25 June, 2009

Staring at a flying monkey in my local library

I should be hard at work, seeing as I have set aside this time to finish some compulsory summer projects, but instead I find myself staring out the windows willing the giant rain clouds to hold their rains back just until I take my fifteen minute walk to work (my raincoat is good, but it cannot withstand deluge after deluge, especially during the summer months). There also happens to be this odd flying monkey installment art placed ever so precariously on the ledge next to me, and I keep waiting for it to jump off and fly away.

If you are in a similar position, where procrastination has gotten out of hand, I would recommend taking this potentially "wasted" time, and applying it another activity. Maybe even listening to a new polka album? Maybe?

If you choose to take my advice, I have just the polka album for you: Apolkalypse Now by Polkastra. Looking at the iTunes reviews I learned two things about this music: 1) it is incredibly fun to listen to, and very family friendly; and 2) most people think they hate polka music! This is such a sad realization for me. Granted, I have never been a huge fan, but I love klezmer music and gypsy jazz, and polka has always kind of pulled in a close third on that list of the eccentric and otherworldly.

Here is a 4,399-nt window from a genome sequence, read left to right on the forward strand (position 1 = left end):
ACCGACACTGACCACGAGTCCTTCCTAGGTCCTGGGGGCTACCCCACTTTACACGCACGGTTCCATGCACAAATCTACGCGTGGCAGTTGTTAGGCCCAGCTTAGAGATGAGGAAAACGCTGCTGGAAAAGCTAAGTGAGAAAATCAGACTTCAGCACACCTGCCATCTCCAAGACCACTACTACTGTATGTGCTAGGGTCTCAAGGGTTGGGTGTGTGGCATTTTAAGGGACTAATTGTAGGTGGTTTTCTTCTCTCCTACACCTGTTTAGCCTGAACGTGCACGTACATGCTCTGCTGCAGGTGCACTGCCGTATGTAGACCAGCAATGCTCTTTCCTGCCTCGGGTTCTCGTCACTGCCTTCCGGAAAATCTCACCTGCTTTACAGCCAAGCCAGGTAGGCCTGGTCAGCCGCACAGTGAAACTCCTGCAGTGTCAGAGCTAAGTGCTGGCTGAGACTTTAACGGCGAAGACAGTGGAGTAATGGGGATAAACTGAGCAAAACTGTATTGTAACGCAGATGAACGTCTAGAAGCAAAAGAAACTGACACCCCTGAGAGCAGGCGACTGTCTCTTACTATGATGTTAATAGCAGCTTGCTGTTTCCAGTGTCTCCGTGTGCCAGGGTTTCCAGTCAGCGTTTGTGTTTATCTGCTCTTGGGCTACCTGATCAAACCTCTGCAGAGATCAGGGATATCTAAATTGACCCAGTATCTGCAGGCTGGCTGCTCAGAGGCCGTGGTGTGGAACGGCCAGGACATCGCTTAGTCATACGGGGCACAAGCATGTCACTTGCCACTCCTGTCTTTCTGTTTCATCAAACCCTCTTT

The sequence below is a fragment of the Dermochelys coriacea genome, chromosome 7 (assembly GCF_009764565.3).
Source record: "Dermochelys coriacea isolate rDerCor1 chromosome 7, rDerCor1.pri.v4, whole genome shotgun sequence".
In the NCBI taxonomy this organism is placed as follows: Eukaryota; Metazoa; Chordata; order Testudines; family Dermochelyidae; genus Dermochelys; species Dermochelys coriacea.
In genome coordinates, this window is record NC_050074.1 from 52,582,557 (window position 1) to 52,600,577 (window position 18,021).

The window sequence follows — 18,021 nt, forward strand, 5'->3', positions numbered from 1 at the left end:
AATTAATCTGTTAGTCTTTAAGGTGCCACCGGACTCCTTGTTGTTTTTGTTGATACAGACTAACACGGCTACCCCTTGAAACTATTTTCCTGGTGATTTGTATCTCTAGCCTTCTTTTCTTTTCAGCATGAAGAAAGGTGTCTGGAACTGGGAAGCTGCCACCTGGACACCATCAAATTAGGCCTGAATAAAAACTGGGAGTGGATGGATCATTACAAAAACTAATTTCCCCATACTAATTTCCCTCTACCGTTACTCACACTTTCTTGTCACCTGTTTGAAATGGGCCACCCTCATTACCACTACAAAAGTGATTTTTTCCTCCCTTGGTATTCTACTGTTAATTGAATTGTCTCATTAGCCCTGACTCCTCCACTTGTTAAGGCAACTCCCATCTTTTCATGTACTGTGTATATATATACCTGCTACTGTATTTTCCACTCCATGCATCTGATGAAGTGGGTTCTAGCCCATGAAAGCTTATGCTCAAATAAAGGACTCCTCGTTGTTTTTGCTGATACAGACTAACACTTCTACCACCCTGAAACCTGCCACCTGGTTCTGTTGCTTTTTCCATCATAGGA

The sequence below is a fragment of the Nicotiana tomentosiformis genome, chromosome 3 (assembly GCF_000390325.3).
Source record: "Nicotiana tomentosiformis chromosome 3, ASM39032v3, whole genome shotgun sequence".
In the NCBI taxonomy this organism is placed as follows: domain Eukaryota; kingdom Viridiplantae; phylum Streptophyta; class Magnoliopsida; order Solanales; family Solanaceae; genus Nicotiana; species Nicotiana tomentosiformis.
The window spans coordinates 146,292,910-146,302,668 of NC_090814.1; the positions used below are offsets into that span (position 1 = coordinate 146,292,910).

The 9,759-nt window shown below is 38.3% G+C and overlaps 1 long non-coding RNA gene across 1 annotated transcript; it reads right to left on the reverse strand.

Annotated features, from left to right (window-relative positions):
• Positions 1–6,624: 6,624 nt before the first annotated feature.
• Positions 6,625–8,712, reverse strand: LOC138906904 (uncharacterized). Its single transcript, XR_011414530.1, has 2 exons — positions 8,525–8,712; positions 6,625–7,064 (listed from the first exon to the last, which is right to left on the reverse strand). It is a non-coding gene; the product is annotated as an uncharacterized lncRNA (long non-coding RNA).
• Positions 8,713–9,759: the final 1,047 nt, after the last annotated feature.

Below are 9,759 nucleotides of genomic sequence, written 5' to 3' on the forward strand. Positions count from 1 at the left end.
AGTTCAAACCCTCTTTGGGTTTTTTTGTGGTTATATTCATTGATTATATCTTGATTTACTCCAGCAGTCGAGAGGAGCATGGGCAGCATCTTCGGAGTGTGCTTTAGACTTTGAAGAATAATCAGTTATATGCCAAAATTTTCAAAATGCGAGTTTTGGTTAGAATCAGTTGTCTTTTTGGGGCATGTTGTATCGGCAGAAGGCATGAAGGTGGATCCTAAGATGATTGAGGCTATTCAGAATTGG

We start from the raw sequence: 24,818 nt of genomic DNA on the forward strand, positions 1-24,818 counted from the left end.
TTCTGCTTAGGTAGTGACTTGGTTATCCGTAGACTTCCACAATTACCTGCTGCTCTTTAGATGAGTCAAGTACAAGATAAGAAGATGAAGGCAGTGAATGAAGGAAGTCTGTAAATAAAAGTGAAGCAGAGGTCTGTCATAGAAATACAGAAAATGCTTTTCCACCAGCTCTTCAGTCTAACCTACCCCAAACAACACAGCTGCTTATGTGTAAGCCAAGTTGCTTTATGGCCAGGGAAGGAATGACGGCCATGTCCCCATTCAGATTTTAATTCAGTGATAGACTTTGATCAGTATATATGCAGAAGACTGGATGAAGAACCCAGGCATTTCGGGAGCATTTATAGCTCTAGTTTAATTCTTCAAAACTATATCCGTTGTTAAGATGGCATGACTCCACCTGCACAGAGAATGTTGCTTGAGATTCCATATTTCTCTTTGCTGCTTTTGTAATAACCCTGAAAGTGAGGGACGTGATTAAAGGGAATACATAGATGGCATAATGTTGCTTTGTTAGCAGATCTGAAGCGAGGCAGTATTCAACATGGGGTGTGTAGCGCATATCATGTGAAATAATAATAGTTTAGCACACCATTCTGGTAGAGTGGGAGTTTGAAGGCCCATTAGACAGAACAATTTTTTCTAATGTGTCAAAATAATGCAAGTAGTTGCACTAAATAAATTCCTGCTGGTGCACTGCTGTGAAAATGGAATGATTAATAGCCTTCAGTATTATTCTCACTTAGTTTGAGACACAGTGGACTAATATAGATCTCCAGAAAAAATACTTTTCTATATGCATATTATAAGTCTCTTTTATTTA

For the polka beginner, Apolkalypse Now is a wonderful, lighthearted introduction to an extremely playful genre of music. Take for example "Clarinet Polka" which falls as song number five on the album, and which you or your children may recognize as the backing music for the "Candy Mountain Cave" song from that YouTube classic Charlie [the Unicorn] goes to Candy Mountain. But seriously, this stuff is good! "Light As A Feather Polka" reminds me most strongly of the circus music that plays during the clown acts, and sometimes when the parade is going on near the end of the show (I have been to my fair share of circuses). "Anta, Romnyev, Mure Roulya" is a slinky, sexy, polka march that sounds like a kind of desert soundtrack. "Flying Gypsy Polka" is a gorgeous accordion and string-heavy whirl that will certainly have you foot-tapping (even when you are in that "quiet study" section of the library, and the woman studying for the bar exam next to you is shooting dirty looks in your direction. Hey, maybe she could use a little injection of Polkastra to jump start her studying!)

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